• Choose Top-Shelf Moisturizers. As skin ages it can become thin, itchy, and wrinkled. Your senior clients will appreciate high-quality moisturizers, such as those that include shea butter and organic ingredients. Your work will moisturize the areas where seniors cannot reach, such as their backs.
  • Offer Multiple Massage Positions. Getting onto the massage table may not be easy for some seniors. What’s more, staying on the table for more than 30 minutes may not be comfortable. Therefore, communicate with your senior clients about what is working during the session, and slow down the process of preparing for the massage. You may offer seated massage instead, for instance. It is wise to offer assistance in getting on the table. Gather clients’ eyewear before ending the session, and ensure that your massage room is well lit and easy to navigate.
  • Individualize Treatment. This should go without saying, but it is especially applicable to seniors. This population may see massage as a lower-cost option for non-emergency health concerns, such as loss of range of motion. Belisle explains, “My geriatric clients understand the value of having the same therapist work on them repeatedly. We can see when a joint has lost range of motion and work on that loss.” Remember that each senior client will have his or her own concerns, and that you can earn more consistent bookings by carefully tuning into the needs and concerns of the person in front of you.
  • Stay Sharp with Ongoing Education. Senior-focused massage therapy education zooms in on marketing to nursing homes and extended care facilities; medication/massage interactions; massaging wheelchair- and bed-bound patients; and medical conditions common among seniors, such as Parkinson’s disease and stroke. Recognize that the more time you invest in educating yourself on senior massage, the more senior clients will respond to your treatments.

For more tips on working with elderly clients, check out our post “Client Populations: Working with Elderly Patients.” We also recommend that you stay in-the-know about East West College’s continuing education offerings.

An ever-rotating cornucopia of learning opportunities await for you at our Portland continuing massage education site. Currently, our “Introduction to Bowenwork” class would be ideal for anyone looking to enrich their massage practice for all ages, including seniors. Our Portland massage therapy school also offers in-depth ongoing education on specific anatomical areas, such as the hips or the ribs; this sort of knowledge will benefit your work with clients of all ages.

Top 5 Benefits of Regular Massage & How to Make Massages Happen

Many people schedule a massage only when something is wrong—they’ve tweaked a muscle, a certain massagebody part won’t relax, or they’re feeling especially stressed. However, science is discovering more and more benefits to regularly receiving massage—even when nothing’s really “wrong.”

According to the American Massage Therapy Association (AMTA), 87% of people see massage as beneficial for overall health and wellness. Research supports this belief. Let’s examine health benefits of regularly receiving massages.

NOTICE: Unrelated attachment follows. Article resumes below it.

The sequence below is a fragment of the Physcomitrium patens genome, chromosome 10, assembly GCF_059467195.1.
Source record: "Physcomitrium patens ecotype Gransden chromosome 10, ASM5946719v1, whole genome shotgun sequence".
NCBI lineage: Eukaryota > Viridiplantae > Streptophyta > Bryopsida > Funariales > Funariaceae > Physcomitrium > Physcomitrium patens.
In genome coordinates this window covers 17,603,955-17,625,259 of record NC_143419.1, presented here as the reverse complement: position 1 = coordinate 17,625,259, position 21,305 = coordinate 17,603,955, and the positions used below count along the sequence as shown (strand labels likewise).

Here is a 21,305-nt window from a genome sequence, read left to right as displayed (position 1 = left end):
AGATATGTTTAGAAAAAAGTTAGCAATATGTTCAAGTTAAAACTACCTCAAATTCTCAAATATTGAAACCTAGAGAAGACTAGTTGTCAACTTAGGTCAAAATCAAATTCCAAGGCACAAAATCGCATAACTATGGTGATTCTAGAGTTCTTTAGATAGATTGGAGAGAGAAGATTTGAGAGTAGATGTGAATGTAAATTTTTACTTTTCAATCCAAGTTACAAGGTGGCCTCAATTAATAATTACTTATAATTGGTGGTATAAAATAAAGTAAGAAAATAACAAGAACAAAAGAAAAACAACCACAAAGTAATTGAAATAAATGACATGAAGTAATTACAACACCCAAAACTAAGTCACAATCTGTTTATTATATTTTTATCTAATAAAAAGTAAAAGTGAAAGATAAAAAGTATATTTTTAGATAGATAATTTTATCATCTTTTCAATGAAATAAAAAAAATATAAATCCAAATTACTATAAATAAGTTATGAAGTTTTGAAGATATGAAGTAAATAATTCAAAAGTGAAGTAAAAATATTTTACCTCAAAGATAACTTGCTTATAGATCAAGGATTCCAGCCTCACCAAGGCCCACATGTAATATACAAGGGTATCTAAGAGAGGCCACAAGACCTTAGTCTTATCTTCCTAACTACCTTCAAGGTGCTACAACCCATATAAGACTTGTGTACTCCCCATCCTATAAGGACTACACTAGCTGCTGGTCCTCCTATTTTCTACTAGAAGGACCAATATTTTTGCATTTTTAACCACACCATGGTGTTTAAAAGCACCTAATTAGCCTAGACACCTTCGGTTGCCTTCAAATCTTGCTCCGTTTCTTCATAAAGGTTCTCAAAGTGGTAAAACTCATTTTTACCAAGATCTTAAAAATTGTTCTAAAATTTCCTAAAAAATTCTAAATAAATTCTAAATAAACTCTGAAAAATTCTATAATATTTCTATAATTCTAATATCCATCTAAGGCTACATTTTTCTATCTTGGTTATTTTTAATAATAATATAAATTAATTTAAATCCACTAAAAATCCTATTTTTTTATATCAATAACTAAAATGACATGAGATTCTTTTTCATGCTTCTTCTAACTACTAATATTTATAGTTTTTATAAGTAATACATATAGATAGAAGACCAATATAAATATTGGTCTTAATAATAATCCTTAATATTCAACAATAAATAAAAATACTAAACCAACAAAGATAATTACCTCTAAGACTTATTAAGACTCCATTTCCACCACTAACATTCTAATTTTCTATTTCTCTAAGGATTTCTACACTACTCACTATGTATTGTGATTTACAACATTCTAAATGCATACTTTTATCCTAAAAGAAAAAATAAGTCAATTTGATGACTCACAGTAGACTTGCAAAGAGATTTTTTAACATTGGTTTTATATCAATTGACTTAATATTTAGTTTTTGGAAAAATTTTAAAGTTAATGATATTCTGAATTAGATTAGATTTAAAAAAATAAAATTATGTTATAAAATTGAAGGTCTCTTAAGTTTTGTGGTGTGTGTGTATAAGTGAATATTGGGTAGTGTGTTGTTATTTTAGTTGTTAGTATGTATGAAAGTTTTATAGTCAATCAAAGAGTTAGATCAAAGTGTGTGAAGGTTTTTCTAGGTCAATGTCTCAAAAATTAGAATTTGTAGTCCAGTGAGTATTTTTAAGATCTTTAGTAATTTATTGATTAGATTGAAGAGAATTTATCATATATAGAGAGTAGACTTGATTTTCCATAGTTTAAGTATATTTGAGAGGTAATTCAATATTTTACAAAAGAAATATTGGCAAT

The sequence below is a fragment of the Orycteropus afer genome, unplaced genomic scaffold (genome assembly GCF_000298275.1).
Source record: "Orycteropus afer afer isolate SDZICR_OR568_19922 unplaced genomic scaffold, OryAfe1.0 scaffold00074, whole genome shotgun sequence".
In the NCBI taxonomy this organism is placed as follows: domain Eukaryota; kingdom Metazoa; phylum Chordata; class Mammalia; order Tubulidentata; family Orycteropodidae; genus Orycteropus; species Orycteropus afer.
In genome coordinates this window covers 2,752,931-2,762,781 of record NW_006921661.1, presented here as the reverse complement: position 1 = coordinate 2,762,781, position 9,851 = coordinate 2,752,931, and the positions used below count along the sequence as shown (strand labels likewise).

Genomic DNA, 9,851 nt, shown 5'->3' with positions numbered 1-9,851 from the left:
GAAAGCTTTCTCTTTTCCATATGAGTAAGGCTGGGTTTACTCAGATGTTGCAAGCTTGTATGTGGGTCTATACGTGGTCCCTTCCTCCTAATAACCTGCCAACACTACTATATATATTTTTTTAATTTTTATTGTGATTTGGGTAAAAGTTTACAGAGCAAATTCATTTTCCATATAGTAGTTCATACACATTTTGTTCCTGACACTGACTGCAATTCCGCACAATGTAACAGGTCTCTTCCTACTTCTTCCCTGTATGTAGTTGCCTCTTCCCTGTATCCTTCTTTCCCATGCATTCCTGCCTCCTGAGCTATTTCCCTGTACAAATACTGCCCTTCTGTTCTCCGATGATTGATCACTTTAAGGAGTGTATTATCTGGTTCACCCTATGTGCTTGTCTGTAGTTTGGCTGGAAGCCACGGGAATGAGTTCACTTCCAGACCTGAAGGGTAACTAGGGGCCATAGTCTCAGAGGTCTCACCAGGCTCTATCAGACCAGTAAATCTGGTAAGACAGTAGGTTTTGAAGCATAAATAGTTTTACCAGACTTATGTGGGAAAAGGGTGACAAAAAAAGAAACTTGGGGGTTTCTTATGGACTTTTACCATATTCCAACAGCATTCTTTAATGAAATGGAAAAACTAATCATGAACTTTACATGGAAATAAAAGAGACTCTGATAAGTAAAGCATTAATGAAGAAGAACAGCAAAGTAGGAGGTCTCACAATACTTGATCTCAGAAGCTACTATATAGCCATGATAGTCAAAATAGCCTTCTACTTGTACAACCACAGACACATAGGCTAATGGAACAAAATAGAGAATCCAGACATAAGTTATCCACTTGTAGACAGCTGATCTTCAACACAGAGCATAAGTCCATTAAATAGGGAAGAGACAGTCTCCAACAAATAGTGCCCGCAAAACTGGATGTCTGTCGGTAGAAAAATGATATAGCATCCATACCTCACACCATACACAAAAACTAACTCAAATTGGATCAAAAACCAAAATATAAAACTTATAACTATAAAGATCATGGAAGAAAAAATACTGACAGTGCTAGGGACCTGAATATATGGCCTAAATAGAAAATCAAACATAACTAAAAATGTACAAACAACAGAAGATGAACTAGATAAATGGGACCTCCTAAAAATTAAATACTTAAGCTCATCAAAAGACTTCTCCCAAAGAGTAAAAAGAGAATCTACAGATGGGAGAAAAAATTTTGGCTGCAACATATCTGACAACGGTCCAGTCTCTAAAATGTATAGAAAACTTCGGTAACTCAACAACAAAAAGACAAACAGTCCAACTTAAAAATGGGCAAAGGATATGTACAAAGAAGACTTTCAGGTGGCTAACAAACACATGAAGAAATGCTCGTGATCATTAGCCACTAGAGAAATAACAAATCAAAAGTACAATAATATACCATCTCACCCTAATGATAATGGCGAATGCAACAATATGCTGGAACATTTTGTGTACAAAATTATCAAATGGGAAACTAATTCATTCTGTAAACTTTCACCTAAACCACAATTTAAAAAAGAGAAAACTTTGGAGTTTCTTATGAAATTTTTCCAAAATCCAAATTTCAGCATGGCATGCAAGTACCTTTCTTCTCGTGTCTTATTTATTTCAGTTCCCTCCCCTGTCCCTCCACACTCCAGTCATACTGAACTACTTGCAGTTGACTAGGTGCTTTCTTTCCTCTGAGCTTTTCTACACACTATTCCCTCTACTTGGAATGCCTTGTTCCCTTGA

Top 5 Benefits of Regular Massage

1. Massage Boosts Immunity. By stimulating the lymphatic system, a good massage can increase the presence of white blood cells throughout the body.

2. Massage Improves Detox. The lymphatic system also assists with detoxification. Unlike the heart, the lymphatic system has no pump; only muscular movements can allow it to flush out waste. Massage also increases lymphatic detoxification.

3. Massage Lowers Stress. Massage activates the parasympathetic nervous system, activating the body’s “Rest and Digest” state. This counteracts the sympathetic nervous system, which is responsible for the “Fight, Flight, or Freeze” stress state. Lowered blood pressure, decreased anxiety, and lowered depression are additional stress-related benefits of massage.

4. Massage Alleviates Muscle Pain. According to the AMTA’s survey, 29% of respondents have used massage therapy for muscle pain relief. From headaches to back pain, massage can reduce pain for multiple conditions.

5. Massage Increases Circulation, leading to radiant skin, healthy cellular growth, and good organ function.

Regular massage can also improve mood and flexibility.

But how does one achieve regular massage? Here are five tricks to help you do just that.

5 Ways to Make Massage a Regular Feature in Your Life

1. Book appointments one month at a time. Once the appointments are in your planner, you’ll be less likely to shirk on self-care. You can book appointments at our Portland school of massage online at

2. Buy packages to take advantage of lower rates. You’ll feel more generous with yourself knowing that you saved a good deal. Our massage clinic currently offers a package discount; you save 20% when you prepay for five massage students.

3. Ask for massage for gifts. Massage gift certificates are easy to give and delightful to redeem.

4. Visit a massage school, like East West College, where you can enjoy affordable, excellent massage at the hands of students in the final term of their massage therapy training. To book an appointment at our clinic, visit or call 503-233-6500.

5. Give yourself massages. You can massage yourself into a happier state of mind. East West College offers ongoing education in massage, so you can learn how to better care for yourself and family members through healing touch.

With diligence, you can make massage a regular part of your life, and enjoy all the health benefits that come with massage. Call our massage therapist school to learn more about how our clinic and massage therapy classes can help you meet your healthcare and education goals.